When colon cancers are detected and treated at an early state (and have not spread beyond the colon or rectum) they are cured in 90% of all cases.
For people at normal risk of colon cancer, the American Cancer Society recommends that beginning at age 45, men and women should follow one of these five testing options:
- Yearly fecal occult blood test (FOBT)
- Flexible sigmoidoscopy every 5 years
- Yearly FOBT and flexible sigmoidoscopy every 5 years (preferred over either option alone)
- Double contrast barium enema every 5 years
- Colonoscopy every 10 years
All positive tests for colon cancer should be followed-up with a colonoscopy.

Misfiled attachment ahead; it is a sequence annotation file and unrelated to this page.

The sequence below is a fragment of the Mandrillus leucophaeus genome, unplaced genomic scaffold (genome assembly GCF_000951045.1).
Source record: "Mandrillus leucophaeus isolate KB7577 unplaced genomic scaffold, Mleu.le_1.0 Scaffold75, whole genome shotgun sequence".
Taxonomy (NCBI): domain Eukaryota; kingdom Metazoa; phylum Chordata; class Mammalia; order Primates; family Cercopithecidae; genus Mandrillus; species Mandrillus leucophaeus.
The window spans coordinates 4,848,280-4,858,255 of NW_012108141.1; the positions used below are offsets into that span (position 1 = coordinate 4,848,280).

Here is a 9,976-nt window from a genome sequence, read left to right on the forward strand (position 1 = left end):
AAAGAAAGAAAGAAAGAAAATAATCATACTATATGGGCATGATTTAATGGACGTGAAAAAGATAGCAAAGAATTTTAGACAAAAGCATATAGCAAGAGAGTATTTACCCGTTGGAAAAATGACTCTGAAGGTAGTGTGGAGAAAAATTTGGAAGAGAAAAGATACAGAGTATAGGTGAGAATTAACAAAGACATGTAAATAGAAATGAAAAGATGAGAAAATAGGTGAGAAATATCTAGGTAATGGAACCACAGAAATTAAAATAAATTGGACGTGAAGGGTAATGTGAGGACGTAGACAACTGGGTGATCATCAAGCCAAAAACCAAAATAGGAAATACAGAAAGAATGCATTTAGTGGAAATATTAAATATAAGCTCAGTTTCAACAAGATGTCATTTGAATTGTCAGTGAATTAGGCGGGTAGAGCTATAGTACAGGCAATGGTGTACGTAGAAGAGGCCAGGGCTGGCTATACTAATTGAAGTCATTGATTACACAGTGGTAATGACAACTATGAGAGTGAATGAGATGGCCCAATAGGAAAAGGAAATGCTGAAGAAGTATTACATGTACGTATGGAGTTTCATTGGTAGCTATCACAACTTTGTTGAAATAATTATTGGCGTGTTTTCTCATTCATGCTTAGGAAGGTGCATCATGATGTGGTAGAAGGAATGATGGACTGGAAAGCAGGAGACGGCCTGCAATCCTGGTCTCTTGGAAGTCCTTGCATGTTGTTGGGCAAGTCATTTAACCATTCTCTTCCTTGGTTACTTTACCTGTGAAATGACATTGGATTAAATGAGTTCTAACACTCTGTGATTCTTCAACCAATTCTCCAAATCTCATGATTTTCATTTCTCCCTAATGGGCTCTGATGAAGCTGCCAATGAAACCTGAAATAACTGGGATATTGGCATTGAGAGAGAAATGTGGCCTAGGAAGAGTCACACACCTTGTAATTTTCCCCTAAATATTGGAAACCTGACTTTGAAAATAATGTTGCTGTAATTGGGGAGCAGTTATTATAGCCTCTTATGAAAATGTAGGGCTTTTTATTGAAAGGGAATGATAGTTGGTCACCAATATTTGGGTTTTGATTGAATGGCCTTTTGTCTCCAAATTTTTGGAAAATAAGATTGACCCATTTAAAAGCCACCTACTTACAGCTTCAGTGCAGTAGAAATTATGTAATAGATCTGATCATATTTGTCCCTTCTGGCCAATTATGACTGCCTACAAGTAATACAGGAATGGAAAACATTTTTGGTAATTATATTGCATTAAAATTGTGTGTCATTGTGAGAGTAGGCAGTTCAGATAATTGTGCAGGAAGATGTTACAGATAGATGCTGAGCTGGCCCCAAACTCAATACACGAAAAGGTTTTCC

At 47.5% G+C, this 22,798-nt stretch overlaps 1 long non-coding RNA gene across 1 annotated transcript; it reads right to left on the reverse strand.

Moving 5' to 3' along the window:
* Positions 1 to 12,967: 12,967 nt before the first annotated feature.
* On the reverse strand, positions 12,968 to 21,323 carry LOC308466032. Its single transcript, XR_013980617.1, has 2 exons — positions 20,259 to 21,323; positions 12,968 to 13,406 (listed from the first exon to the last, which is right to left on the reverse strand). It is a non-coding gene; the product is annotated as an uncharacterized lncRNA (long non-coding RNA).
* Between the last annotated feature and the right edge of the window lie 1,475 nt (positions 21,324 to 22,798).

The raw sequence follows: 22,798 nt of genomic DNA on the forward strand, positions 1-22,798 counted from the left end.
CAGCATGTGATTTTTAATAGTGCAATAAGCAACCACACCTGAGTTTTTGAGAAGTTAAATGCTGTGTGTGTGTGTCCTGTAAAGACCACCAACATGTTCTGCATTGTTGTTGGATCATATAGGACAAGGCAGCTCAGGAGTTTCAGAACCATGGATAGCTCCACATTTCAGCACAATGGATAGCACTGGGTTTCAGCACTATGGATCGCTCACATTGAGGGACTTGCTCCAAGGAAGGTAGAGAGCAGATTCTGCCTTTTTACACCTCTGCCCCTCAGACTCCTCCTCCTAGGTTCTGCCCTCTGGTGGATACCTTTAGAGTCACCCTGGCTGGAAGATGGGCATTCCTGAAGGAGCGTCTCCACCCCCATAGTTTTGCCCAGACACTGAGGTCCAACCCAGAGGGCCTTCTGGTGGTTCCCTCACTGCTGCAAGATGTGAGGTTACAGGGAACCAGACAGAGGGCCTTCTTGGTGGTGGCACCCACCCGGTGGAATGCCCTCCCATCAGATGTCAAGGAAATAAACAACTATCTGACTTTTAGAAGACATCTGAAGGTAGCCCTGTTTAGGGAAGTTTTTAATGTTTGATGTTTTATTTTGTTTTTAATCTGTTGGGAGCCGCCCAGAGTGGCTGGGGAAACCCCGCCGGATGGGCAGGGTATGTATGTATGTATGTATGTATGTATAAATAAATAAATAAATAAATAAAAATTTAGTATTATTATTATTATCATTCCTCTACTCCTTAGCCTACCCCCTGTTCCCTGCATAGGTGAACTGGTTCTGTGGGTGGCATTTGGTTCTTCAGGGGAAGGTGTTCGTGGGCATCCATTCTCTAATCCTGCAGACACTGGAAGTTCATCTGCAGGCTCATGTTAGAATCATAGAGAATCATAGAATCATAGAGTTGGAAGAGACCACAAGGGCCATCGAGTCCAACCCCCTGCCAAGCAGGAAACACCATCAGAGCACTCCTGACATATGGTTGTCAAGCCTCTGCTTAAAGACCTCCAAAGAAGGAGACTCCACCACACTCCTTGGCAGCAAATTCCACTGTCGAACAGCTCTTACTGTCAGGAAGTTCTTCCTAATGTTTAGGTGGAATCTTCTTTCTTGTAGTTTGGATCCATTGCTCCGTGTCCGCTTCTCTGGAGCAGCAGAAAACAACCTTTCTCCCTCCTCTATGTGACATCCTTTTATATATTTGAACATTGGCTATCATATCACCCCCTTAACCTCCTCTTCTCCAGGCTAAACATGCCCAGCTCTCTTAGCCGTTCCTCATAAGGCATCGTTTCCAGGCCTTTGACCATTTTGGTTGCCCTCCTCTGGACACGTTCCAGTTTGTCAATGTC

What risk factors increase the chances of colon cancer?
- Personal history or family history of colon cancer
- Personal or family history of intestinal polyps
- Personal history of inflammatory bowel disease (ulcerative or Crohn's colitis)
- Certain genetic factors (familial adenomatous polyposis, Gardner's syndrome, hereditary nonpolyposis colorectal cancer)
If you have any of the above risk factors, talk to your primary care doctor about screening for colon cancer before the age of 45.
For more information, please visit:
- Colon (Colorectal) Cancer: Prevention and Colonoscopy
- Colonoscopy Frequently Asked Questions
- National Cancer Institute Colorectal Cancer Screening
Still have questions?
The nurses at Cancer AnswerLine have answers. Call 800-865-1125 and you'll get a personal response from one of our registered nurses, who have years of experience in caring for people with cancer.